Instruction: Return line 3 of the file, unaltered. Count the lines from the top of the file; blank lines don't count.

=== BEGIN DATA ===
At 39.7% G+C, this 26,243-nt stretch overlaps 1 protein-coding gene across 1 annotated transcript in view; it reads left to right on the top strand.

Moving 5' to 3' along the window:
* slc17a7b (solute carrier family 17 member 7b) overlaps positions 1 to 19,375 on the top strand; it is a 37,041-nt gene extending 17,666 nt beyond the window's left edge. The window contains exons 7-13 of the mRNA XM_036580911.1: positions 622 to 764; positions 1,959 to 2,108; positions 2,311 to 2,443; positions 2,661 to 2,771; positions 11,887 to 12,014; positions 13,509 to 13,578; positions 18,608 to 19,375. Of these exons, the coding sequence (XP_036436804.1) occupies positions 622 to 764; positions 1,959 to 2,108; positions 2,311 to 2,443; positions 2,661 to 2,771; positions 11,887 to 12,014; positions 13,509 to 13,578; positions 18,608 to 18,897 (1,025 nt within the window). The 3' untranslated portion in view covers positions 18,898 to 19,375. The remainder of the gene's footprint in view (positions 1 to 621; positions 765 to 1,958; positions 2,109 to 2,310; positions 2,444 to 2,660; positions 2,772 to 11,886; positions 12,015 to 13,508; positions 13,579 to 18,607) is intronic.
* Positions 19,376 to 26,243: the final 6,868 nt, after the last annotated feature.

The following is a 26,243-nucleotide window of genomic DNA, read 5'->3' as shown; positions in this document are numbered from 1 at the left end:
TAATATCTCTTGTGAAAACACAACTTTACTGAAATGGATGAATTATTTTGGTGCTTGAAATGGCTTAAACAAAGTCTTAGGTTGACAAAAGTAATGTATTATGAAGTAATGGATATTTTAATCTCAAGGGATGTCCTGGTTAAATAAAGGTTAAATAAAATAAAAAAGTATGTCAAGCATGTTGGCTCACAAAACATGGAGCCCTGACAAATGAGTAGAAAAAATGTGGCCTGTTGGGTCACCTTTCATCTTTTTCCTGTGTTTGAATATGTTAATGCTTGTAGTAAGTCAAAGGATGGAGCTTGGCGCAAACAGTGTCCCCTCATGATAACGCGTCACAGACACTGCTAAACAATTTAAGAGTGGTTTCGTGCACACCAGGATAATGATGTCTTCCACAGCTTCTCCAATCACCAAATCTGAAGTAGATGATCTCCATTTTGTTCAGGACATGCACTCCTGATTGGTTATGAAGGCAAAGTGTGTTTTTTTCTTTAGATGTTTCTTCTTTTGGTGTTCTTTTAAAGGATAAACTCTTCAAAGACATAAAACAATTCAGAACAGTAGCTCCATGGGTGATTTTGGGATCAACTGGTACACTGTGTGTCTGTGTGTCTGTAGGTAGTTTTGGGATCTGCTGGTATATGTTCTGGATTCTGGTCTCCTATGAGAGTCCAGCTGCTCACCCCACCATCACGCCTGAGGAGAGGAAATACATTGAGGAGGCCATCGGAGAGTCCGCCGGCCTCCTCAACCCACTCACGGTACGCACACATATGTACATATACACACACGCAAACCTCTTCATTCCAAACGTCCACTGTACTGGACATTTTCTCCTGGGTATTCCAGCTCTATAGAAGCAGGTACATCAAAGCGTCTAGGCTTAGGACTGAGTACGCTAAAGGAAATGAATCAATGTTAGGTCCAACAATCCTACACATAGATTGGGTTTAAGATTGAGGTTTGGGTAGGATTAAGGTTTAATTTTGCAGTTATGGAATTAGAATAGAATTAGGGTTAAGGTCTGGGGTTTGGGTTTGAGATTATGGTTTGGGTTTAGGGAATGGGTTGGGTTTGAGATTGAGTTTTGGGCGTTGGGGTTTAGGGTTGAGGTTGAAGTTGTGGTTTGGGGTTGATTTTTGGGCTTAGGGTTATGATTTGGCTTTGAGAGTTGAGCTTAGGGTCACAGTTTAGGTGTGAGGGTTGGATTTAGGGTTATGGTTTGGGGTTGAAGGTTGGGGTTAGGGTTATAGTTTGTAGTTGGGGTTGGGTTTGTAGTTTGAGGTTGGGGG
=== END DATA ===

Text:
* slc17a7b (solute carrier family 17 member 7b) overlaps positions 1 to 19,375 on the top strand; it is a 37,041-nt gene extending 17,666 nt beyond the window's left edge. The window contains exons 7-13 of the mRNA XM_036580911.1: positions 622 to 764; positions 1,959 to 2,108; positions 2,311 to 2,443; positions 2,661 to 2,771; positions 11,887 to 12,014; positions 13,509 to 13,578; positions 18,608 to 19,375. Of these exons, the coding sequence (XP_036436804.1) occupies positions 622 to 764; positions 1,959 to 2,108; positions 2,311 to 2,443; positions 2,661 to 2,771; positions 11,887 to 12,014; positions 13,509 to 13,578; positions 18,608 to 18,897 (1,025 nt within the window). The 3' untranslated portion in view covers positions 18,898 to 19,375. The remainder of the gene's footprint in view (positions 1 to 621; positions 765 to 1,958; positions 2,109 to 2,310; positions 2,444 to 2,660; positions 2,772 to 11,886; positions 12,015 to 13,508; positions 13,579 to 18,607) is intronic.